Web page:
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Posts Tagged ‘flight’

Letter from an Airplane

December 26, 2012 | by

Liane de Pougy, Paris, 1890s.

We’re out this week, but we’re re-posting some of your favorite pieces from 2012 while we’re away. We hope you enjoy—and have a happy New Year!

Dear Friends,

There are moments I suspect we are not living in the Golden Age of Travel.

I speak as someone who enjoys nearly everything, mind you, from the novelty of sipping in-flight tomato juice to the thrill of meeting the passenger in the next seat. But even I (a half-wit, apparently) found last Tuesday’s flight to Portugal less than easy going.

We cut it close; my traveling companion, Matthew, was late to meet me and the result was the sort of last-minute dash that’s both exhilarating and draining. I was allowed in an accelerated line for irresponsible travelers but found myself behind a man who not only seemed in no hurry but had to remove three pieces of heavy jewelry, one at a time, each time the metal detector went off. He did so with an infuriatingly sanguine smile. I hated and envied him. Passengers were boarding when I sprinted up, some ways ahead of Matthew. The gate, C71, and the plane were absolutely crammed with some forty assorted kids, ranging in age from about eleven to fifteen. One of their chaperones, a hearty lady in a tracksuit, explained to me they were on their way from Indiana to an international cheerleading competition three hours outside of Lisbon. When I arrived at 29A (aisle) I discovered the middle seat, intended for my traveling companion, was occupied by a tween of some thirteen years. She and her friend regarded me with terrified bravado. “If you’re sitting here,” one of them said quickly, “you should know that we have to sit together. We’re roommates.”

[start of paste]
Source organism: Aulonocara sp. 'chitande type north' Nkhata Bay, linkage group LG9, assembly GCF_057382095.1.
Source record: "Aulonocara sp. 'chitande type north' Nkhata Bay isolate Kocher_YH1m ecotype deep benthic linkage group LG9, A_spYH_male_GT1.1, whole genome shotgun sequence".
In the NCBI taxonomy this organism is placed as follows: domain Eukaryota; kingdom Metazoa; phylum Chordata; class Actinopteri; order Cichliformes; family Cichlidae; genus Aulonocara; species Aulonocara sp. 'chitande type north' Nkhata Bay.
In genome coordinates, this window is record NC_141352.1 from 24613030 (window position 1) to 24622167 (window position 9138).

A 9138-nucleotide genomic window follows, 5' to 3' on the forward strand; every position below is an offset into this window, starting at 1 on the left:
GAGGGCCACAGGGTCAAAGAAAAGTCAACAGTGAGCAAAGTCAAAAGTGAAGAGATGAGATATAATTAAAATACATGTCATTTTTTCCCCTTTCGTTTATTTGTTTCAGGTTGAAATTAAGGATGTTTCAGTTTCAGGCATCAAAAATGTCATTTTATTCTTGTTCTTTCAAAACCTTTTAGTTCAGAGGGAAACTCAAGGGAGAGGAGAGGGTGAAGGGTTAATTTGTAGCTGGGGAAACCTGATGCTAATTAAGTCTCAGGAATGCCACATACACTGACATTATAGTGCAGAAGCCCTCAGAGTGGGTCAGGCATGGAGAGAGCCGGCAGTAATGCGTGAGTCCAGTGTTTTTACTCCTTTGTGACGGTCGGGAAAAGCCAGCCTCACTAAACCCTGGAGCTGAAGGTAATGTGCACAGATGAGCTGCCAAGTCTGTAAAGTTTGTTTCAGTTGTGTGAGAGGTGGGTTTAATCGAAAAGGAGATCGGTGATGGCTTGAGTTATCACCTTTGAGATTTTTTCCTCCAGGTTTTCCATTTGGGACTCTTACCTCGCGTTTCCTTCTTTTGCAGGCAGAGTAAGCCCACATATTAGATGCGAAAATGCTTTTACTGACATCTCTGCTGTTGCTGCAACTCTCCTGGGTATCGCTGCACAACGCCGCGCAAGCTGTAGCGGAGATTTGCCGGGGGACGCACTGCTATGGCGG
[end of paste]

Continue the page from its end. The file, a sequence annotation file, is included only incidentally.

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Hear That Lonesome Gasket Blow: Part 1

December 11, 2012 | by

In the aisle of the Boeing 737 sardine tin, a wild-eyed, whiskered man—late twenties—held up the smooth flow of Seattle-bound passengers with frantic attempts to stow his carry-on. The impedimenta in question seemed to yours truly a destination-appropriate one: secured to his bulging backpack with yards of duct tape, a skateboard jutted. As he stooped to unwrap the thing, provoking more than a few pursed lips from the jammed queue, he bickered with the flight attendant.

“Can’t I just keep it in my lap?”

“If you can’t fit it in the overhead compartment, you’ll have to check it plane-side.”

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